Steve Siverling plants corn, soybeans and a few small grains on 350 acres in northern Wisconsin. Some might call him a corn farmer or a soybean grower, but Steve considers himself a soil farmer, more specifically “a biological farmer.”
Steve’s journey to being a soil farmer began about 20 years ago when he purchased 32 hectares (80 acres) of land on which he couldn’t grow crops. The soil just wasn’t healthy enough. Rather than abandoning the land, Steve decided to invest in its future…and his.
He consulted agronomy experts and added natural soil amendments such as calcium lime and manure. He alternated corn, cereal rye and soybean plantings, chopped the plant residue (the plant stems and leaves that are left in the field after harvest) and incorporated the plant matter back into the land. Slowly the soil began to improve. “After several years of this treatment, I started to notice a change.”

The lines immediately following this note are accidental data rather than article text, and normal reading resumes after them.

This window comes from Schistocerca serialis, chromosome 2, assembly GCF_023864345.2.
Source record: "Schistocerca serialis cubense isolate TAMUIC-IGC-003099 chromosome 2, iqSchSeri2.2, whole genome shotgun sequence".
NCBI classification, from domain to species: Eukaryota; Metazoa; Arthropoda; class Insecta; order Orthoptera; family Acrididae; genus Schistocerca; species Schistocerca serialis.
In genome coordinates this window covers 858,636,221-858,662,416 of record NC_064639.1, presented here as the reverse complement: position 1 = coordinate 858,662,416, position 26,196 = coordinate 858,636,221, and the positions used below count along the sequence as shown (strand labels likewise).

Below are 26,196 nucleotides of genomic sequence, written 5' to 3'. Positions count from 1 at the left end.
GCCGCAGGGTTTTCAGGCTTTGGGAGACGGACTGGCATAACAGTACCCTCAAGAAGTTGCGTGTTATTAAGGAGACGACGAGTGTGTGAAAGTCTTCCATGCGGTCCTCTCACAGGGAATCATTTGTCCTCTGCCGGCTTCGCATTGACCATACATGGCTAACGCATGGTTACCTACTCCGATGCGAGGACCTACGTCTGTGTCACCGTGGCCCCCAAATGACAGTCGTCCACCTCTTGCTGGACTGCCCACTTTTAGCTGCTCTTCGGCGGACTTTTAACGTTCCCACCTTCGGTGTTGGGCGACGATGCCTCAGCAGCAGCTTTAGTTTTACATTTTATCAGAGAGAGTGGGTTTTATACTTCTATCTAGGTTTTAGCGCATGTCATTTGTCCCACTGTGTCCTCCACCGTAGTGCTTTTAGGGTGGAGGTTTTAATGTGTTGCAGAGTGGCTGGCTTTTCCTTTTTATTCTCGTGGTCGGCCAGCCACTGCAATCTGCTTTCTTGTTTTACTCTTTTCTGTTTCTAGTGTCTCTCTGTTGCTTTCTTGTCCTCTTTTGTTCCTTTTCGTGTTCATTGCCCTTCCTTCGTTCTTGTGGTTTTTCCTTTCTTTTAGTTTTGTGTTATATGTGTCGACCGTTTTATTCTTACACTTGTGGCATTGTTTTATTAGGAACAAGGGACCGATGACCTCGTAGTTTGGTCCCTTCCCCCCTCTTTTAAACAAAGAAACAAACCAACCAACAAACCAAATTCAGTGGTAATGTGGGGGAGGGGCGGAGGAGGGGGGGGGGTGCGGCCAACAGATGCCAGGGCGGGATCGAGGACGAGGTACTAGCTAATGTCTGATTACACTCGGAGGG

Change came in tangible improvements: the land was easier to plow, yields didn’t drop as much during periods of drought, and the crop quality was noticeably better. Year after year the soil became more fertile, and Steve has used what he learned on this one plot of land to improve the soil health throughout his entire farm.
Steve started out trying to bring back the soil on one section of land, and now he continues to research, experiment and learn about ways to nurture the soil.
“I am very interested in the various combinations of cover crops. For us farmers in Northern Wisconsin, we are limited in what we can use because of the length of our growing season. Am I going to be able to get a dollars and cents return-on-investment for this? I don’t know, only time will tell; here’s hoping.”
To read more about what Steve has learned about cover crops and the role earthworms play in soil health, read his blog here.
Source: Experimental Farming in the Name of Soil Health: Steve Siverling’s Story, Posted by Tivoli Gough, USDA-NRCS Wisconsin Public Affairs Specialist, on August 16, 2016.